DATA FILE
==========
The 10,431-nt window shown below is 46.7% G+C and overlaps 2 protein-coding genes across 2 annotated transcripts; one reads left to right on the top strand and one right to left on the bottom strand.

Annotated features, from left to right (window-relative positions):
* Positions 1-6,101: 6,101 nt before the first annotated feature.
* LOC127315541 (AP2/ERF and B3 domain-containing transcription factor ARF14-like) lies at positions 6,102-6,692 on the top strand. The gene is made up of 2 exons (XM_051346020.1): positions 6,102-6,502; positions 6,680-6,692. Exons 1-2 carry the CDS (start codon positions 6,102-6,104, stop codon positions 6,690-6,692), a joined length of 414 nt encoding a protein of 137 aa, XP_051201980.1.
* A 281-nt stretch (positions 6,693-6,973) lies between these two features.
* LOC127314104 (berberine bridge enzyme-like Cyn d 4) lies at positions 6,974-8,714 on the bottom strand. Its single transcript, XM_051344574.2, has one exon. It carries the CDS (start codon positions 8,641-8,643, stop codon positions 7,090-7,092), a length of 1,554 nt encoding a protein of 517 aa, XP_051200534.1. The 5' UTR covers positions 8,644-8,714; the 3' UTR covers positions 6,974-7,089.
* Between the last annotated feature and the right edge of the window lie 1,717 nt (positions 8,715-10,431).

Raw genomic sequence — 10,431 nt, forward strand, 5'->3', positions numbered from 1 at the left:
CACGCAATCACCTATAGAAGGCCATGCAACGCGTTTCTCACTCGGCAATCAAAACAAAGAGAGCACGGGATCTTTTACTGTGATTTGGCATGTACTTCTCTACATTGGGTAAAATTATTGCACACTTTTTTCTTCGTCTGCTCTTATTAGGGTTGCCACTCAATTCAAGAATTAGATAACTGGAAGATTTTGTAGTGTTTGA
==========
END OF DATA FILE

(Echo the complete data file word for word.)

The 10,431-nt window shown below is 46.7% G+C and overlaps 2 protein-coding genes across 2 annotated transcripts; one reads left to right on the top strand and one right to left on the bottom strand.

Annotated features, from left to right (window-relative positions):
* Positions 1-6,101: 6,101 nt before the first annotated feature.
* LOC127315541 (AP2/ERF and B3 domain-containing transcription factor ARF14-like) lies at positions 6,102-6,692 on the top strand. The gene is made up of 2 exons (XM_051346020.1): positions 6,102-6,502; positions 6,680-6,692. Exons 1-2 carry the CDS (start codon positions 6,102-6,104, stop codon positions 6,690-6,692), a joined length of 414 nt encoding a protein of 137 aa, XP_051201980.1.
* A 281-nt stretch (positions 6,693-6,973) lies between these two features.
* LOC127314104 (berberine bridge enzyme-like Cyn d 4) lies at positions 6,974-8,714 on the bottom strand. Its single transcript, XM_051344574.2, has one exon. It carries the CDS (start codon positions 8,641-8,643, stop codon positions 7,090-7,092), a length of 1,554 nt encoding a protein of 517 aa, XP_051200534.1. The 5' UTR covers positions 8,644-8,714; the 3' UTR covers positions 6,974-7,089.
* Between the last annotated feature and the right edge of the window lie 1,717 nt (positions 8,715-10,431).

Raw genomic sequence — 10,431 nt, forward strand, 5'->3', positions numbered from 1 at the left:
CACGCAATCACCTATAGAAGGCCATGCAACGCGTTTCTCACTCGGCAATCAAAACAAAGAGAGCACGGGATCTTTTACTGTGATTTGGCATGTACTTCTCTACATTGGGTAAAATTATTGCACACTTTTTTCTTCGTCTGCTCTTATTAGGGTTGCCACTCAATTCAAGAATTAGATAACTGGAAGATTTTGTAGTGTTTGA